“Exit Through the Gift Shop” is either a fascinating portrait of the growth of street art or an elaborate hoax. Documentary or visual art art project? Either way it is an engrossing movie about the creation of art, the exploitation of art and the meaning of art.
Directed by the acclaimed but unidentified street artist Banksy, a British pioneer of street art, blending graffiti, pop art with a satirical edge, it is allegedly the story of Thierry Guetta, a French videographer turned world famous artist. The film apparently blossomed from Guetta’s twin obsessions with videotaping everything in his day-to-day life and street art. He captured thousands of hours of graffiti artists in their natural habitat—painting on buildings and running from the police—as they created their own DIY art shows. Using consumer grade equipment he filmed some of the superstars of the field, Shepard Fairey (whose Barack Obama portrait later became the iconic image of the president’s campaign), France’s Space Invader and Banksy, the daring artist who once brazenly decorated the Israeli West Bank barrier. At Banksy’s suggestion Guetta put down his camera and reinvented himself as Mr. Brainwash, a street artist who hired a staff to create his art and threw one of the largest art shows Los Angeles had ever seen, grossing over one million dollars in two weeks. Not bad for an artist no one had ever heard of.
Banksy is by far and away the best known artist to emerge from the street art movement, but despite earning a world wide reputation (and the resulting pay cheques) he is an enigma. Never photographed (in the movie his voice is distorted and he is only shot form behind) he is a mystery and that’s why I use words like allegedly and apparently when I talk about this movie.
There is a rumor that given the movie’s strange provenance—it ostensibly began as Guetta’s home videos, turned into a doc on Banksy and then a movie about Guetta, because, as Banksy said, “Thierry is more interesting than me”—that Guetta is actually Banksy and the entire film is the artist’s provocative and beguiling comment on the art world.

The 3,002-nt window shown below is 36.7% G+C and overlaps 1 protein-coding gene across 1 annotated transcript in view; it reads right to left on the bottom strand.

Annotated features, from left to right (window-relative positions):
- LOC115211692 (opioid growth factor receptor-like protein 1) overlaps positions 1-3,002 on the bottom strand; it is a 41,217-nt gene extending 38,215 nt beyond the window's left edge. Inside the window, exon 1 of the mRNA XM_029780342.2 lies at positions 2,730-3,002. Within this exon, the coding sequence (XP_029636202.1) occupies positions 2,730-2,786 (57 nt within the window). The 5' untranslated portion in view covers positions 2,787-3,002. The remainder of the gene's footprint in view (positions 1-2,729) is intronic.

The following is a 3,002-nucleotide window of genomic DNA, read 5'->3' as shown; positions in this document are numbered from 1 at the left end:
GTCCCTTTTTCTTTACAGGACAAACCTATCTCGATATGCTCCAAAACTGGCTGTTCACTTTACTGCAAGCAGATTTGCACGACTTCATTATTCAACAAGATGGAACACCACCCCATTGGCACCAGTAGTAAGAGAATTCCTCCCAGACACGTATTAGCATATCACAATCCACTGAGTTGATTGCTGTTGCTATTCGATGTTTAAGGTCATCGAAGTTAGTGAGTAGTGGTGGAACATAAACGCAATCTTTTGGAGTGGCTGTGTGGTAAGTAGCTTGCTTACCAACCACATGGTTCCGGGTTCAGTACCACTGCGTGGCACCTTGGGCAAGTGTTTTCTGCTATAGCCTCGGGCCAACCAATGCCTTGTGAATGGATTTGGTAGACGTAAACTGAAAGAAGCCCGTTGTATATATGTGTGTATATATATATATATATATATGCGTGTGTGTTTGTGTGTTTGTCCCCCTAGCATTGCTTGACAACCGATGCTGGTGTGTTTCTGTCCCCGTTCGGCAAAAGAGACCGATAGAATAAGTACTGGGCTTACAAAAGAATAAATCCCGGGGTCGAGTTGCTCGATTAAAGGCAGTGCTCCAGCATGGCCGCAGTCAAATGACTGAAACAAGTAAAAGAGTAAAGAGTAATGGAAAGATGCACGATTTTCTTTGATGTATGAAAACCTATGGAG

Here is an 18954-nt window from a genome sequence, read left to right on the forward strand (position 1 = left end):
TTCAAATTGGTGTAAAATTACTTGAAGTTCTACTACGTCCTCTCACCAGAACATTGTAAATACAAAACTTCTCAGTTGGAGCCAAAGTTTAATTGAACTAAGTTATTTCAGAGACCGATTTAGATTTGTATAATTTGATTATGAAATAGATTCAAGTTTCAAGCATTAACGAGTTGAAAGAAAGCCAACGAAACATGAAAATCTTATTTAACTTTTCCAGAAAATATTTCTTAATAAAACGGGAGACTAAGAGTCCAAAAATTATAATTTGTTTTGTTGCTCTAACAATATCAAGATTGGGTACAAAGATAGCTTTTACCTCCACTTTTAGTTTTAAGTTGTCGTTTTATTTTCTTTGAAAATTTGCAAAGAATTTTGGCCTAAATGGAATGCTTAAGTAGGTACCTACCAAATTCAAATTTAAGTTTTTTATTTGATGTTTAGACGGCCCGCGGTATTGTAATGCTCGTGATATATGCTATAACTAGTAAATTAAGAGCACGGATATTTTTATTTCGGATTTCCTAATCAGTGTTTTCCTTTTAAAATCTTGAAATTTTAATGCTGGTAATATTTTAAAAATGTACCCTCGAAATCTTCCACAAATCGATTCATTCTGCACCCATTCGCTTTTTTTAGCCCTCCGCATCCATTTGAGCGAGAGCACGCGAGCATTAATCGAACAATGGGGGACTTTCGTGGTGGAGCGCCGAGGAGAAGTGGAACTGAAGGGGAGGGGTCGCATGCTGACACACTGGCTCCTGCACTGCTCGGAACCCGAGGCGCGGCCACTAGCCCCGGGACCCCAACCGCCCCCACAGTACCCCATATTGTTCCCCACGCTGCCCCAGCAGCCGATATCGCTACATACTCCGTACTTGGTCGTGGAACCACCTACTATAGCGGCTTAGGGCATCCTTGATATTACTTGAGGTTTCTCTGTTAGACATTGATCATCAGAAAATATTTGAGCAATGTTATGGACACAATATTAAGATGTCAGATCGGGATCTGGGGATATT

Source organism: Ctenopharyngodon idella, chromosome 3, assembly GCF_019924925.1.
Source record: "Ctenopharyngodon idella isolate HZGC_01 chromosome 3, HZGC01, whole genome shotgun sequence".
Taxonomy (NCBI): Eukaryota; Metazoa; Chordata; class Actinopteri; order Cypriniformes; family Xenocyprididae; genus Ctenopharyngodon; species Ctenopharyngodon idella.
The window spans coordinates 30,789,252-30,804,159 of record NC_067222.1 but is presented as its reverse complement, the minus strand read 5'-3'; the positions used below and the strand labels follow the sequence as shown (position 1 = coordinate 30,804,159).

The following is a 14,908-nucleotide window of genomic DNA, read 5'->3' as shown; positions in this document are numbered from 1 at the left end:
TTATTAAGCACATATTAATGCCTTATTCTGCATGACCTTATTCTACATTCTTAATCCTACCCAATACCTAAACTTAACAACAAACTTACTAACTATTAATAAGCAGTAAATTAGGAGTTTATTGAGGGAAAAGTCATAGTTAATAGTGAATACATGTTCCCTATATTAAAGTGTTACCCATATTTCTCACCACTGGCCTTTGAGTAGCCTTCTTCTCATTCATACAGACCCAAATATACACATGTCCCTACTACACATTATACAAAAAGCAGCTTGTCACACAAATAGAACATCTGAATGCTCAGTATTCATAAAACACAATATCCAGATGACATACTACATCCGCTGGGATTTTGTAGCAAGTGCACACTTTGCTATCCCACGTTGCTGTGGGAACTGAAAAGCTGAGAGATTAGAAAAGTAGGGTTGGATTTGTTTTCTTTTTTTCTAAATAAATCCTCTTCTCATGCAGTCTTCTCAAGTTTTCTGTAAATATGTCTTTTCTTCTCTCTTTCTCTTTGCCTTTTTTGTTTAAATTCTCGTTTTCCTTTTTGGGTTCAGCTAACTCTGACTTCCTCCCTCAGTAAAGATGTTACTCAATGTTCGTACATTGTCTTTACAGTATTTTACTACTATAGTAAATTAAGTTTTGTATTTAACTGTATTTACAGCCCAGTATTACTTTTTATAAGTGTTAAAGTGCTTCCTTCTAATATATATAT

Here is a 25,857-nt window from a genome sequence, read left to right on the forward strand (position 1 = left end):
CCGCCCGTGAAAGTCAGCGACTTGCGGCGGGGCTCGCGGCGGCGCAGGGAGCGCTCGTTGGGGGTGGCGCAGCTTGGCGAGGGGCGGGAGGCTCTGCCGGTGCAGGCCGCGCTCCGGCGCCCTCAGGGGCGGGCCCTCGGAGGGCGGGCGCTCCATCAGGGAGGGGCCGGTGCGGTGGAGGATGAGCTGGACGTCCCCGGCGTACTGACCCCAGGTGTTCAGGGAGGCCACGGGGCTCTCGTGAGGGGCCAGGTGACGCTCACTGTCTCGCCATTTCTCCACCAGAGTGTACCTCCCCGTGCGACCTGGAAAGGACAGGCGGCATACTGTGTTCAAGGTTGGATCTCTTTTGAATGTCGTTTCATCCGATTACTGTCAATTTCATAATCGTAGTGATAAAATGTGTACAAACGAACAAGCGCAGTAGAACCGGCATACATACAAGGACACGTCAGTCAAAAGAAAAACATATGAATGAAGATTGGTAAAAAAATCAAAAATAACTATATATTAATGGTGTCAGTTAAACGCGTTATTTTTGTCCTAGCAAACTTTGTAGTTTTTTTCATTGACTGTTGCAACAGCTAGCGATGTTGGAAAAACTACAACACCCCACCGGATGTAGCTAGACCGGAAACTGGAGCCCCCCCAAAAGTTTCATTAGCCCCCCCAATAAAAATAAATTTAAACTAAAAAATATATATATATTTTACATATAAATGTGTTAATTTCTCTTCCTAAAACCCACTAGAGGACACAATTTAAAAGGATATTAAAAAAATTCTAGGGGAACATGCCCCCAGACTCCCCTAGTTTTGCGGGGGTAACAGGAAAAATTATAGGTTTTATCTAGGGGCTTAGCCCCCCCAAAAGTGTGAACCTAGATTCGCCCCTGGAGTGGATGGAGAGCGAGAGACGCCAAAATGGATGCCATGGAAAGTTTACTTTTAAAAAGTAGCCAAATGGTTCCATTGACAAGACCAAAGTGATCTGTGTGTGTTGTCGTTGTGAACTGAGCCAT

Billed as “the world’s first street art disaster movie” it effectively documents how hype and a bit of nerve can be as important in the creation of an artistic movement as the art itself. Banksy, through carefully placed talking head segments (although his face is obscured by a black mask and hoodie) inserts some tantalizing insights into his world. “The reaction to the art is the most important thing,” he says of his street art, which, by its temporary nature is meant to provoke a response above all else. “I used to encourage everyone to make art,” he says later. “I don’t really do that so much anymore.” Is that a comment on the sudden rush of artists claiming street art as their own, or on Guetta or is it a joke, the punch line to Banksy’s 90 minute gag?
I don’t know, but I do know that “Exit Through the Gift Shop” is one of the most thought provoking and entertaining docs to come down the pike in some time.